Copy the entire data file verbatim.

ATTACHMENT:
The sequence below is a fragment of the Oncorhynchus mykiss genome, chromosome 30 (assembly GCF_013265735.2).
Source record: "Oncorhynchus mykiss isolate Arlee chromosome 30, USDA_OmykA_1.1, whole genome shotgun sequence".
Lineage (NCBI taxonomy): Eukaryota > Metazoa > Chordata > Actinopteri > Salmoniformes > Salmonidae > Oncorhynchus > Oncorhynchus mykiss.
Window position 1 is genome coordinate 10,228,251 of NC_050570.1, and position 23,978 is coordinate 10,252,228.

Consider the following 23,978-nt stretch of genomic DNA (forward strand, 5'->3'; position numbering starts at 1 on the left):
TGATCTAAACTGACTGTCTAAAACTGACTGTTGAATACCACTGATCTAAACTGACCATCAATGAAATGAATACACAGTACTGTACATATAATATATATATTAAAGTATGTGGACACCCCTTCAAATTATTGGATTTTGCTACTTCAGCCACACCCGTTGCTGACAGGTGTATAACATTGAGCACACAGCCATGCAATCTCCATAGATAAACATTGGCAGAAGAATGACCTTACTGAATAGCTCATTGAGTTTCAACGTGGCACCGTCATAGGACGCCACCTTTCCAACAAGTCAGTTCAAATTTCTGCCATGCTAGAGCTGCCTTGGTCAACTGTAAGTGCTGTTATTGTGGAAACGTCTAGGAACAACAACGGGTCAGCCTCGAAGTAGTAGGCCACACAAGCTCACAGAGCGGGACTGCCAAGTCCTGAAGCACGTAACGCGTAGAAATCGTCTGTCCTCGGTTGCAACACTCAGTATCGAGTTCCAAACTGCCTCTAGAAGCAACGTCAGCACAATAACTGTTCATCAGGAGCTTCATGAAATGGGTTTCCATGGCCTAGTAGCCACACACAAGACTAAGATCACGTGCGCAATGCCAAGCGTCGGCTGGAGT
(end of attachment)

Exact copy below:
The sequence below is a fragment of the Oncorhynchus mykiss genome, chromosome 30 (assembly GCF_013265735.2).
Source record: "Oncorhynchus mykiss isolate Arlee chromosome 30, USDA_OmykA_1.1, whole genome shotgun sequence".
Lineage (NCBI taxonomy): Eukaryota > Metazoa > Chordata > Actinopteri > Salmoniformes > Salmonidae > Oncorhynchus > Oncorhynchus mykiss.
Window position 1 is genome coordinate 10,228,251 of NC_050570.1, and position 23,978 is coordinate 10,252,228.

Consider the following 23,978-nt stretch of genomic DNA (forward strand, 5'->3'; position numbering starts at 1 on the left):
TGATCTAAACTGACTGTCTAAAACTGACTGTTGAATACCACTGATCTAAACTGACCATCAATGAAATGAATACACAGTACTGTACATATAATATATATATTAAAGTATGTGGACACCCCTTCAAATTATTGGATTTTGCTACTTCAGCCACACCCGTTGCTGACAGGTGTATAACATTGAGCACACAGCCATGCAATCTCCATAGATAAACATTGGCAGAAGAATGACCTTACTGAATAGCTCATTGAGTTTCAACGTGGCACCGTCATAGGACGCCACCTTTCCAACAAGTCAGTTCAAATTTCTGCCATGCTAGAGCTGCCTTGGTCAACTGTAAGTGCTGTTATTGTGGAAACGTCTAGGAACAACAACGGGTCAGCCTCGAAGTAGTAGGCCACACAAGCTCACAGAGCGGGACTGCCAAGTCCTGAAGCACGTAACGCGTAGAAATCGTCTGTCCTCGGTTGCAACACTCAGTATCGAGTTCCAAACTGCCTCTAGAAGCAACGTCAGCACAATAACTGTTCATCAGGAGCTTCATGAAATGGGTTTCCATGGCCTAGTAGCCACACACAAGACTAAGATCACGTGCGCAATGCCAAGCGTCGGCTGGAGT